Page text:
What can we learn from Facebook Portal?
Three Shorts: Facebook Portal — back from the dead!; an advertising arbitrage opportunity; a funny story about the power of incentives
Remember Facebook Portal?
It’s a video calling device that launched two years ago, when Facebook’s privacy problems were in the news literally every day. The idea of that company at that moment in history asking you to install an always-on webcam in your living room was beyond absurd. And so, as everyone predicted, it flopped.
You have to be off the rocker to buy consumer hardware from Facebook, Inc. right now.
Whatever we think Bezos is doing with our Echos, Zuckerberg will definitely do with the Portal+.
There was only one wrinkle: the product was actually... good?
The reviews were of course universally negative, but they typically said something like, “While the Portal excels in its intended role as a video phone for the modern era, I remain deeply uncomfortable with [blah blah blah].”
Nobody could deny that the Portal solved real problems with video calling:
- Stability — live video calls require a lot of bandwidth and CPU, and a dedicated hardware device is always going to outperform an overworked laptop with 73 Chrome tabs open.
- Comfort — Have you ever tried to gather a group of people around a laptop screen to make a Zoom call? It sucks. But the Portal has a wide-angle lens that solves the problem completely.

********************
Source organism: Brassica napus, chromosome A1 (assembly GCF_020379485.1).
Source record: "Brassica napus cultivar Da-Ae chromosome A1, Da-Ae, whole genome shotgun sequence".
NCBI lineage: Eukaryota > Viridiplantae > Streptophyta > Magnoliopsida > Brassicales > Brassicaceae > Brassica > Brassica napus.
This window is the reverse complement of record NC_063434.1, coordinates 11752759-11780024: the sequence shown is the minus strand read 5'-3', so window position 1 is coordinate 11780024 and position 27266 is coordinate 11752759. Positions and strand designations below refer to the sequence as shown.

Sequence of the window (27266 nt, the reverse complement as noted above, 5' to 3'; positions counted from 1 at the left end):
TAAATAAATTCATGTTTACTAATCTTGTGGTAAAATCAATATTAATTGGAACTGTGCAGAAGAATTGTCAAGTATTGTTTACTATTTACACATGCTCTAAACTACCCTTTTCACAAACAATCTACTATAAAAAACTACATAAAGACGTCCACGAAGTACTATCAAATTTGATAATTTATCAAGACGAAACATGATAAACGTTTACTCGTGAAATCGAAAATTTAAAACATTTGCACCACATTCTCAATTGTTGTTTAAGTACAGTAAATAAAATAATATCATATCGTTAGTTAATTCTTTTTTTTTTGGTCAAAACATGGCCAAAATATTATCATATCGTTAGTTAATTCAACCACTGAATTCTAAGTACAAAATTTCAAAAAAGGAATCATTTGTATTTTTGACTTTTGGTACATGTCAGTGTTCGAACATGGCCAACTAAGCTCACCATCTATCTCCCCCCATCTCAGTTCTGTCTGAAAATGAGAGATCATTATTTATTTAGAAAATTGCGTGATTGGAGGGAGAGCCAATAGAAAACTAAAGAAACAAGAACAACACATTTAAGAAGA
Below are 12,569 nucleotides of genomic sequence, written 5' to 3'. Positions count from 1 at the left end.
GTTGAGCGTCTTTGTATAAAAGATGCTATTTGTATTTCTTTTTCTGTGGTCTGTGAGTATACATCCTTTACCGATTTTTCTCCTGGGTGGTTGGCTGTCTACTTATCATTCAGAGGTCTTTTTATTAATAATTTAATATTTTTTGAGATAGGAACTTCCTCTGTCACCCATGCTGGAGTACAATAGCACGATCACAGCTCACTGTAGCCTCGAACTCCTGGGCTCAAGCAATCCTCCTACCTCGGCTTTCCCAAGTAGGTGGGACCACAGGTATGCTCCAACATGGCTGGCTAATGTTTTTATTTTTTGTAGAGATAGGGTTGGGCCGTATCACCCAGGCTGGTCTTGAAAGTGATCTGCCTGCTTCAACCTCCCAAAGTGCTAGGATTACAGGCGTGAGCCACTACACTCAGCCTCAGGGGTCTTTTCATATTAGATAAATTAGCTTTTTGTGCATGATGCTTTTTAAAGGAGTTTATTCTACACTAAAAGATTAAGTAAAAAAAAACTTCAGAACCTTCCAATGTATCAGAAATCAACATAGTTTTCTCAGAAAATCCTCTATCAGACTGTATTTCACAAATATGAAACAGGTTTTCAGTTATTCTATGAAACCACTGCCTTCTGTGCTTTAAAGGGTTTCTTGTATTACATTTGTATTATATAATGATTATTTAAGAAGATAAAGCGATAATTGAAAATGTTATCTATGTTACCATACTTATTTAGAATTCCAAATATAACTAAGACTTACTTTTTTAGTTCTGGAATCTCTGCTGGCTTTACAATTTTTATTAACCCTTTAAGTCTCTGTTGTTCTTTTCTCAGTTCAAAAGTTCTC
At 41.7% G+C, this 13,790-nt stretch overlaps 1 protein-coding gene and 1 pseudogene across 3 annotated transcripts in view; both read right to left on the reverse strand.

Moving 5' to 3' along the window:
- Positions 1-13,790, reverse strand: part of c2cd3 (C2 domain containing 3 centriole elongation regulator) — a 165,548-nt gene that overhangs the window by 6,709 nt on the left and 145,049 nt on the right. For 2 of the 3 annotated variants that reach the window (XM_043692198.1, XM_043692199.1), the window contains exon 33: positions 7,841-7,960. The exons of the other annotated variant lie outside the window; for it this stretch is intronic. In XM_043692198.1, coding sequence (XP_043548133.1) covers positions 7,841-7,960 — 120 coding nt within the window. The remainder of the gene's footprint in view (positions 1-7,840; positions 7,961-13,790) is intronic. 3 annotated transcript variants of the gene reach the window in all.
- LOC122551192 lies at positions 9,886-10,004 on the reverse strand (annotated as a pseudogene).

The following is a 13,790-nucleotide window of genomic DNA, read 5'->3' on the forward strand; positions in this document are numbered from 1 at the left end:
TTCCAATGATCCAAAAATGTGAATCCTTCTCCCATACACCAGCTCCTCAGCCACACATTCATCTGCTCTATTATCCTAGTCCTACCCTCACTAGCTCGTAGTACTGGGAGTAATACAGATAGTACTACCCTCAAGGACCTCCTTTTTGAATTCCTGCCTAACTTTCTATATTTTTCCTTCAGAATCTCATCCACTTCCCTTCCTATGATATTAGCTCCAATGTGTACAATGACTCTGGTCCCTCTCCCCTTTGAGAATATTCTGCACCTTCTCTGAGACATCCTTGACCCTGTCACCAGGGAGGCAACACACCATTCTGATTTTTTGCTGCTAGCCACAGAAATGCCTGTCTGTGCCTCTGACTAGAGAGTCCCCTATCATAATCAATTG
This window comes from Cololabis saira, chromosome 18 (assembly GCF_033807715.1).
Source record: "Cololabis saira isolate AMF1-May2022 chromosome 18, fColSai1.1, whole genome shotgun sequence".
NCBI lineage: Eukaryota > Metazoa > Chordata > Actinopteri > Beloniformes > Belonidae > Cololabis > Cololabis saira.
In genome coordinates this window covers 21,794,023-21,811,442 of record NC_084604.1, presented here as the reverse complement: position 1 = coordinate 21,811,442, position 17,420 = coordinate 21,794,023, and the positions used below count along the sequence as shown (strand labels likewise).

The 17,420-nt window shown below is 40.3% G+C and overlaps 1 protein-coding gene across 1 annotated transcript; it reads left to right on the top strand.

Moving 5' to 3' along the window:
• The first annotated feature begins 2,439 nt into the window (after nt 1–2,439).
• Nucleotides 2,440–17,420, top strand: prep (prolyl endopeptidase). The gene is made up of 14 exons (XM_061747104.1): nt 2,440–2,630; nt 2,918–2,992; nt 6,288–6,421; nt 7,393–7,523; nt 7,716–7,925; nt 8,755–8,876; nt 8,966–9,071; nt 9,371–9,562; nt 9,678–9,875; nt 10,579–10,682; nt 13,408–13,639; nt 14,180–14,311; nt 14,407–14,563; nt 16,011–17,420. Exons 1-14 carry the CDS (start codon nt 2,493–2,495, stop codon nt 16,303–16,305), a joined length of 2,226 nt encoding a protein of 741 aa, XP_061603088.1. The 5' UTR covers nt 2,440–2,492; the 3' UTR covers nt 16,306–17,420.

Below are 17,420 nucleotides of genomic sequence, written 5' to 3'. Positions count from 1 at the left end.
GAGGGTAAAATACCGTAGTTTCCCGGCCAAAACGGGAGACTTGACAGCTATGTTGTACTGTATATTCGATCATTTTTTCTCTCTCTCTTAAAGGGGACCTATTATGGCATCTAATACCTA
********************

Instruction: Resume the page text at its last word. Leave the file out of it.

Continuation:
- “Smart Camera” — If you walk around the room, the Portal will zoom and pan to follow you, like an AI cameraman!
Seriously, this last thing is cool:
With Portal, for the first time ever, they had a product that’s actually good on the merits — but it was held back. Purely by the Facebook brand! Imagine how annoying that must have been! I’m not saying you need to sympathize with Facebook or excuse their privacy violations in any way, but it’s just fascinating to consider.
Now, fast forward to the Coronavirus Era. Everything is different.
Never could I have imagined that the world would change so drastically such that Facebook Portal would have product market fit
The Facebook Portal is sold out. People are loving it. And perhaps strangest of all — they’re getting good press!
”Dammit, I love the Portal. There, I said it.” — WSJ
“If there ever was a time to say ‘fuck it’ and just relent to the Facebook Portal, now is that time.” — Buzzfeed
So, what lessons can we learn from this saga?
First, I think we should note how a great product in a great market can overcome a lot of problems. But if you only have a great product, it’s often not enough. Portal worked well from day 1, but the market for video chat products wasn’t desperate enough to overcome the Facebook weight.
Second, we should take this as a lesson of how random history can be. It’s an incredible accident of history that Facebook didn’t pull the plug on this product faster. Maybe they saw something in the data that gave them faith? Maybe they had vision? I do not know. But if Portal endures — which it very well may, thanks to network effects and momentum and whatnot — it will have been nothing short of a miracle.
Third, there’s something interesting to observe in the press quotes I included above. Facebook’s brand has been so damaged that it’s boring to drag through the mud some more. What’s interesting and contrarian is to say that some parts of Facebook might actually be… good? Perhaps the narrative clock has struck midnight, and the worst is over.
Or perhaps not.
By Adam Keesling
Two things are converging in advertising right now: high media usage and low advertising spend.
This combination is creating a unique opportunity to build a customer list at a discounted price, then capitalise on the audience once the economy gets back on track. Let me explain.